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This chapter is from the book

Steps for Pre-migration Changes

This section gives some coding recommendations for the Visual Basic 6.0 application. These pre-migration changes help smooth the upgrade of the Visual Basic 6.0 application to Visual Basic .NET.

  • Declare all variables on separate lines and ensure that all variables are assigned a data type wherever possible:

    Dim FirstName, LastName As String 

Table 3-1. Data Type Changes from Visual Basic 6.0 to Visual Basic .NET

Visual Basic 6.0 Data Type

Visual Basic 6.0 Data Type Size (Bits)

Visual Basic .NET Data Type

Visual Basic .NET Data Type Size (Bits)

Byte

8

Byte

8

Short

8

Int16

16

Integer

16

Int32

32

Long

32

Int64

64

Single

32

Single

32

Double

64

Double

64

Boolean

16

Boolean

 

Char

 

Char

16

Decimal

96

Decimal

96

Object

32

Object

 

String

 

String

 

For example, when the preceding code is migrated to Visual Basic .NET using the upgrade wizard, the variable LastName is retained as String. However, because FirstName is a Variant in the Visual Basic 6.0 code, it is converted into an Object type and a warning will be issued by the upgrade wizard. To avoid that warning, declare the variable and assign the proper data types:

Dim FirstName As String 
Dim LastName As String 
  • Declare all arrays to be zero-based arrays:

    Dim Name (1 to 10) As String 

    In Visual Basic 6.0, arrays can be defined with lower and upper bounds of any integer number. One can also use ReDim to reassign a variant as an array. Arrays in Visual Basic .NET must have a lower bound of zero, and ReDim cannot be used unless the variable was previously declared with Dim As Array. The upgrade wizard will automatically convert the preceding array base to zero. However, the developer can do the same before migration as follows:

    Dim Name (0 to 10) As String 
  • Check for arrays and fixed-length strings in user-defined types and change them as recommended in the following code snippet.

    When the following code is upgraded to Visual Basic .NET, it fails at runtime because the user-defined types are converted into structures and members of the structure that require parameterless constructors require initialization:

    Private Type Customer 
       Customer_ID (5) As Integer 
       Customer_Name As String * 50 
    End Type 
    
    Sub CustomerData() 
       Dim CustomerA As Customer 
    End Sub 

    This code needs to be corrected as shown in the following example. The type has to be defined without the size, and the fixed-length string has to be defined without the length. When a variable of the type Customer is defined as shown, the code can then ReDim the array size and fix the length of the string to the desired one. If the user-defined types are defined as shown, developers will not have to make changes to the upgraded code:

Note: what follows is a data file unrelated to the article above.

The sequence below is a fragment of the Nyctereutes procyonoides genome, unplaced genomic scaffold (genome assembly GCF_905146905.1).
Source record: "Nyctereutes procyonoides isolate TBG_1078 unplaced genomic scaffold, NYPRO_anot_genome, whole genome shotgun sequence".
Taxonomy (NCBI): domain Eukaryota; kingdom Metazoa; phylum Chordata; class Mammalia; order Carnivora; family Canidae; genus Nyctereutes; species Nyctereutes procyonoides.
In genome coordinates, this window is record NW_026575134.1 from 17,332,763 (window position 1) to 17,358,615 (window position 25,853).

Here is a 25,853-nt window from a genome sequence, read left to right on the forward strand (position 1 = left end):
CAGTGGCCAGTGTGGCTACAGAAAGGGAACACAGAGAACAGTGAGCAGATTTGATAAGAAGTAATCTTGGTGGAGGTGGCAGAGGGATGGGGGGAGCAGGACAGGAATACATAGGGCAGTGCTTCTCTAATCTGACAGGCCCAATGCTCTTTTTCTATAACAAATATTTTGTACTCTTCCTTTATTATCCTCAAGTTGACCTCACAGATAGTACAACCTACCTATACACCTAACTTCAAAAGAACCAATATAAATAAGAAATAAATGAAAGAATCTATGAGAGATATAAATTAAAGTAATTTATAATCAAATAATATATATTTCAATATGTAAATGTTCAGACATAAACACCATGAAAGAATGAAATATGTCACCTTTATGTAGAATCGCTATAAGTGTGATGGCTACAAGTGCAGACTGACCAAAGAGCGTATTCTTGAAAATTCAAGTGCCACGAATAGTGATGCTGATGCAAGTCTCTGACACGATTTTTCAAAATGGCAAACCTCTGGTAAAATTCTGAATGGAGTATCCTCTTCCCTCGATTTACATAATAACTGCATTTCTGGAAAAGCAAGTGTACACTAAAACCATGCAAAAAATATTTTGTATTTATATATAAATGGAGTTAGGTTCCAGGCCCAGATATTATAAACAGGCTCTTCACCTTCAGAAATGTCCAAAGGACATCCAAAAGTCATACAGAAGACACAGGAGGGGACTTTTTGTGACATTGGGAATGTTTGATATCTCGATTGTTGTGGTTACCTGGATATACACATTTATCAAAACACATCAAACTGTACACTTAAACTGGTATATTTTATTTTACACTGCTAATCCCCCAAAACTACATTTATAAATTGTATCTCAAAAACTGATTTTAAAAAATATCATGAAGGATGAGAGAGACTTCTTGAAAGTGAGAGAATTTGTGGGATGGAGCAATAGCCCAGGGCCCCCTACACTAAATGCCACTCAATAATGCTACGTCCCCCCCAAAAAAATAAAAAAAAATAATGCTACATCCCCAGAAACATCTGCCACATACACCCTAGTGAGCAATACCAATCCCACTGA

Private Type Customer 
       Customer_ID () As Integer 
       Customer_Name As String 
    End Type 
    
    Sub CustomerData () 
       Dim CustomerA As Customer 
       ReDim CustomerA.Customer_ID(5) As Integer 
       CustomerA.Customer_Name = String$(50, " ") 
    End Sub 
  • Use intrinsic constants rather than relying on their underlying values. Intrinsic constants such as VbMaximized, VbMinimized, VbOK, and VbCancel should be used in place of their actual numerical values.

  • Boolean comparisons. AND and OR operators could be used in Boolean comparisons as shown in the following code snippet:

    If intVariable1 and intVariable2 Then 
       MsgBox "Condition passed" 
    End If 

    If the variables intVariable1 and intVariable2 are defined as integer variables, a bitwise And operation is performed and wrong results can be obtained. The And operator works properly only on Boolean values, and hence the preceding code needs to be changed as follows:

    If (intVariable1 <>0) and (intVariable1 <> 0) Then 
       MsgBox("Condition passed") 
    End If 

    There are other operators such as Eqv and Imp that are supported in Visual Basic 6.0. Eqv performs logical equivalence on two expressions. The Imp operator performs a logical implication of two expressions. These operators are not supported in Visual Basic .NET. However, any Visual Basic 6.0 code that contains these operators gets upgraded with the help of the Microsoft.VisualBasic.Compatibility namespace.

  • Remove processing actions from If conditions:

    If len(sCustomerName) = 0 And (isCustomer(CustId)) Then 
       MsgBox "Customer Found" 
    End If 

    In this example a processing condition has been added to the If condition. Even though it will be upgraded and work properly in Visual Basic .NET, it is recommended that the processing actions not be part of the If conditions. So the code can be changed as follows. Note that parentheses have been put around the message text in the MsgBox function.

    Dim bValueFound As Boolean 
    bValueFound = isCustomer(CustId) 
    If len(sCustomerName) = 0 And (bValueFound) Then 
       MsgBox ("Customer Found") 
    End If 
  • Use early binding wherever possible. In the following code sample, there is a label named lblCodeSnippet6 on the form. The code snippet creates an object and assigns the label on the form to that object. The caption property of the newly created object is set to some new value. These values get updated on the form.